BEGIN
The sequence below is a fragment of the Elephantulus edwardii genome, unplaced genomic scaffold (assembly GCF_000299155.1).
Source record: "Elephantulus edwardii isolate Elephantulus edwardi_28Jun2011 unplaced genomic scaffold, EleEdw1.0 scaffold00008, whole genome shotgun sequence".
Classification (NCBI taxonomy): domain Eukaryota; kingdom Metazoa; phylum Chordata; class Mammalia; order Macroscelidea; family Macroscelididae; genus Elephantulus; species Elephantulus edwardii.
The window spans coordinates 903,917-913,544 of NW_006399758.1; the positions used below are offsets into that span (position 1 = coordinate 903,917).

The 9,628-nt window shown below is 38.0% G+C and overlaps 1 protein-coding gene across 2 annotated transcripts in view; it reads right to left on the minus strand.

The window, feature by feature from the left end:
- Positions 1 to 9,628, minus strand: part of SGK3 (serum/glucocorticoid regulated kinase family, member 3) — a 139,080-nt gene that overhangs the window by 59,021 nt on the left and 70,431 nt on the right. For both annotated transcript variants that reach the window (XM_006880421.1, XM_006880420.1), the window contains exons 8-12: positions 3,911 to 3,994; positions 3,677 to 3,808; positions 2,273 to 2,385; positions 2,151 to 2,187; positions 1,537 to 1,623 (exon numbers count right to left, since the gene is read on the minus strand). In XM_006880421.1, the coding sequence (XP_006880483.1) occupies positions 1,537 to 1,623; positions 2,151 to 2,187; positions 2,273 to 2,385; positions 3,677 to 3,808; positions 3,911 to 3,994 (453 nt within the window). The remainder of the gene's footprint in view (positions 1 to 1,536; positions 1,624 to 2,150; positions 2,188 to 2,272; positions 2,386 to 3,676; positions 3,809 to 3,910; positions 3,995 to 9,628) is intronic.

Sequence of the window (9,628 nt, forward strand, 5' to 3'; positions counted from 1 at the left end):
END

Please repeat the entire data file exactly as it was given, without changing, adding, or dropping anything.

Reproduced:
The sequence below is a fragment of the Elephantulus edwardii genome, unplaced genomic scaffold (assembly GCF_000299155.1).
Source record: "Elephantulus edwardii isolate Elephantulus edwardi_28Jun2011 unplaced genomic scaffold, EleEdw1.0 scaffold00008, whole genome shotgun sequence".
Classification (NCBI taxonomy): domain Eukaryota; kingdom Metazoa; phylum Chordata; class Mammalia; order Macroscelidea; family Macroscelididae; genus Elephantulus; species Elephantulus edwardii.
The window spans coordinates 903,917-913,544 of NW_006399758.1; the positions used below are offsets into that span (position 1 = coordinate 903,917).

The 9,628-nt window shown below is 38.0% G+C and overlaps 1 protein-coding gene across 2 annotated transcripts in view; it reads right to left on the minus strand.

The window, feature by feature from the left end:
- Positions 1 to 9,628, minus strand: part of SGK3 (serum/glucocorticoid regulated kinase family, member 3) — a 139,080-nt gene that overhangs the window by 59,021 nt on the left and 70,431 nt on the right. For both annotated transcript variants that reach the window (XM_006880421.1, XM_006880420.1), the window contains exons 8-12: positions 3,911 to 3,994; positions 3,677 to 3,808; positions 2,273 to 2,385; positions 2,151 to 2,187; positions 1,537 to 1,623 (exon numbers count right to left, since the gene is read on the minus strand). In XM_006880421.1, the coding sequence (XP_006880483.1) occupies positions 1,537 to 1,623; positions 2,151 to 2,187; positions 2,273 to 2,385; positions 3,677 to 3,808; positions 3,911 to 3,994 (453 nt within the window). The remainder of the gene's footprint in view (positions 1 to 1,536; positions 1,624 to 2,150; positions 2,188 to 2,272; positions 2,386 to 3,676; positions 3,809 to 3,910; positions 3,995 to 9,628) is intronic.

Sequence of the window (9,628 nt, forward strand, 5' to 3'; positions counted from 1 at the left end):